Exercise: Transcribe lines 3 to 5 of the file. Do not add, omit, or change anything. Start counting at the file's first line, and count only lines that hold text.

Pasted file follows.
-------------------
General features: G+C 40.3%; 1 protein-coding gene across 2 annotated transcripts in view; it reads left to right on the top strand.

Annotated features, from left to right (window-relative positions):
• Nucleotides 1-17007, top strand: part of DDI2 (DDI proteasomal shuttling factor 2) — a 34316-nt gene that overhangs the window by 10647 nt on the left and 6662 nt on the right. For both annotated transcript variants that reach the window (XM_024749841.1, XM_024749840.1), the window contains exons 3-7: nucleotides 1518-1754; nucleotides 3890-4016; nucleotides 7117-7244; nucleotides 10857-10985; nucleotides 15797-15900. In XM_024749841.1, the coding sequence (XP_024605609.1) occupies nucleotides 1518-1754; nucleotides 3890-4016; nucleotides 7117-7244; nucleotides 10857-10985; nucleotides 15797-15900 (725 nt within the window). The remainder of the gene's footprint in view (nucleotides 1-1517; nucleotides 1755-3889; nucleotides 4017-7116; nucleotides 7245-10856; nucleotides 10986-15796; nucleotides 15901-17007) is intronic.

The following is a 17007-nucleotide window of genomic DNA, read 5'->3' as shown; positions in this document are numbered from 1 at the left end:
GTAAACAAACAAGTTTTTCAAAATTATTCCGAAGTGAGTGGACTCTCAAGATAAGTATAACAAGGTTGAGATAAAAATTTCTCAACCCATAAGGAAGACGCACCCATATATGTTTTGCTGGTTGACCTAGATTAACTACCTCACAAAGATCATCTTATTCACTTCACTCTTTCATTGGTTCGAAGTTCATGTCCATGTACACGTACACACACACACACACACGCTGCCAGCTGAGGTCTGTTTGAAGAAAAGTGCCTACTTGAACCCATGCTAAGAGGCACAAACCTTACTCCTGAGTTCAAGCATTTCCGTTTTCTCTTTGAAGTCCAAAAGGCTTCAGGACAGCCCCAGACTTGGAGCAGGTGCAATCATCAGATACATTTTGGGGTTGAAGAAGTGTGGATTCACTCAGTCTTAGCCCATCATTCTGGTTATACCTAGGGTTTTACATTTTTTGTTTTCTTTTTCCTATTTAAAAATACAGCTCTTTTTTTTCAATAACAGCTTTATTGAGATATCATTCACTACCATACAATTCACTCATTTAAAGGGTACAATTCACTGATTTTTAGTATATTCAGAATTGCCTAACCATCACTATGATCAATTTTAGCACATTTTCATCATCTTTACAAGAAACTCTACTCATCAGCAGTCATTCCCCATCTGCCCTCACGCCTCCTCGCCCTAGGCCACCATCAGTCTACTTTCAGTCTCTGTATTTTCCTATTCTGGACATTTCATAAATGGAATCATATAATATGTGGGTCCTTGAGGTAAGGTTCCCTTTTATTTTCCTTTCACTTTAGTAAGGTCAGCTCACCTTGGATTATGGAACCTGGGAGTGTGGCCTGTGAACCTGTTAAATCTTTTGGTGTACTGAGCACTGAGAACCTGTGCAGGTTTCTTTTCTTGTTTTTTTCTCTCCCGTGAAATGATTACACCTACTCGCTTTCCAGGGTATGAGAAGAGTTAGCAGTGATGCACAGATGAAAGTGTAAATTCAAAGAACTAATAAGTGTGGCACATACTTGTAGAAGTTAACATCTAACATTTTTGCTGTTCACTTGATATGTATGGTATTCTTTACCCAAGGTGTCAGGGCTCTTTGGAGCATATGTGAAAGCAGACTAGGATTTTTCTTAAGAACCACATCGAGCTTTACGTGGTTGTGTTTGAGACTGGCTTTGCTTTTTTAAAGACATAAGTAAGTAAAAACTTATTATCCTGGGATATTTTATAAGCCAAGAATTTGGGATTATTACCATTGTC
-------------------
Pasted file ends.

• Nucleotides 1-17007, top strand: part of DDI2 (DDI proteasomal shuttling factor 2) — a 34316-nt gene that overhangs the window by 10647 nt on the left and 6662 nt on the right. For both annotated transcript variants that reach the window (XM_024749841.1, XM_024749840.1), the window contains exons 3-7: nucleotides 1518-1754; nucleotides 3890-4016; nucleotides 7117-7244; nucleotides 10857-10985; nucleotides 15797-15900. In XM_024749841.1, the coding sequence (XP_024605609.1) occupies nucleotides 1518-1754; nucleotides 3890-4016; nucleotides 7117-7244; nucleotides 10857-10985; nucleotides 15797-15900 (725 nt within the window). The remainder of the gene's footprint in view (nucleotides 1-1517; nucleotides 1755-3889; nucleotides 4017-7116; nucleotides 7245-10856; nucleotides 10986-15796; nucleotides 15901-17007) is intronic.

The following is a 17007-nucleotide window of genomic DNA, read 5'->3' as shown; positions in this document are numbered from 1 at the left end:
GTAAACAAACAAGTTTTTCAAAATTATTCCGAAGTGAGTGGACTCTCAAGATAAGTATAACAAGGTTGAGATAAAAATTTCTCAACCCATAAGGAAGACGCACCCATATATGTTTTGCTGGTTGACCTAGATTAACTACCTCACAAAGATCATCTTATTCACTTCACTCTTTCATTGGTTCGAAGTTCATGTCCATGTACACGTACACACACACACACACACGCTGCCAGCTGAGGTCTGTTTGAAGAAAAGTGCCTACTTGAACCCATGCTAAGAGGCACAAACCTTACTCCTGAGTTCAAGCATTTCCGTTTTCTCTTTGAAGTCCAAAAGGCTTCAGGACAGCCCCAGACTTGGAGCAGGTGCAATCATCAGATACATTTTGGGGTTGAAGAAGTGTGGATTCACTCAGTCTTAGCCCATCATTCTGGTTATACCTAGGGTTTTACATTTTTTGTTTTCTTTTTCCTATTTAAAAATACAGCTCTTTTTTTTCAATAACAGCTTTATTGAGATATCATTCACTACCATACAATTCACTCATTTAAAGGGTACAATTCACTGATTTTTAGTATATTCAGAATTGCCTAACCATCACTATGATCAATTTTAGCACATTTTCATCATCTTTACAAGAAACTCTACTCATCAGCAGTCATTCCCCATCTGCCCTCACGCCTCCTCGCCCTAGGCCACCATCAGTCTACTTTCAGTCTCTGTATTTTCCTATTCTGGACATTTCATAAATGGAATCATATAATATGTGGGTCCTTGAGGTAAGGTTCCCTTTTATTTTCCTTTCACTTTAGTAAGGTCAGCTCACCTTGGATTATGGAACCTGGGAGTGTGGCCTGTGAACCTGTTAAATCTTTTGGTGTACTGAGCACTGAGAACCTGTGCAGGTTTCTTTTCTTGTTTTTTTCTCTCCCGTGAAATGATTACACCTACTCGCTTTCCAGGGTATGAGAAGAGTTAGCAGTGATGCACAGATGAAAGTGTAAATTCAAAGAACTAATAAGTGTGGCACATACTTGTAGAAGTTAACATCTAACATTTTTGCTGTTCACTTGATATGTATGGTATTCTTTACCCAAGGTGTCAGGGCTCTTTGGAGCATATGTGAAAGCAGACTAGGATTTTTCTTAAGAACCACATCGAGCTTTACGTGGTTGTGTTTGAGACTGGCTTTGCTTTTTTAAAGACATAAGTAAGTAAAAACTTATTATCCTGGGATATTTTATAAGCCAAGAATTTGGGATTATTACCATTGTC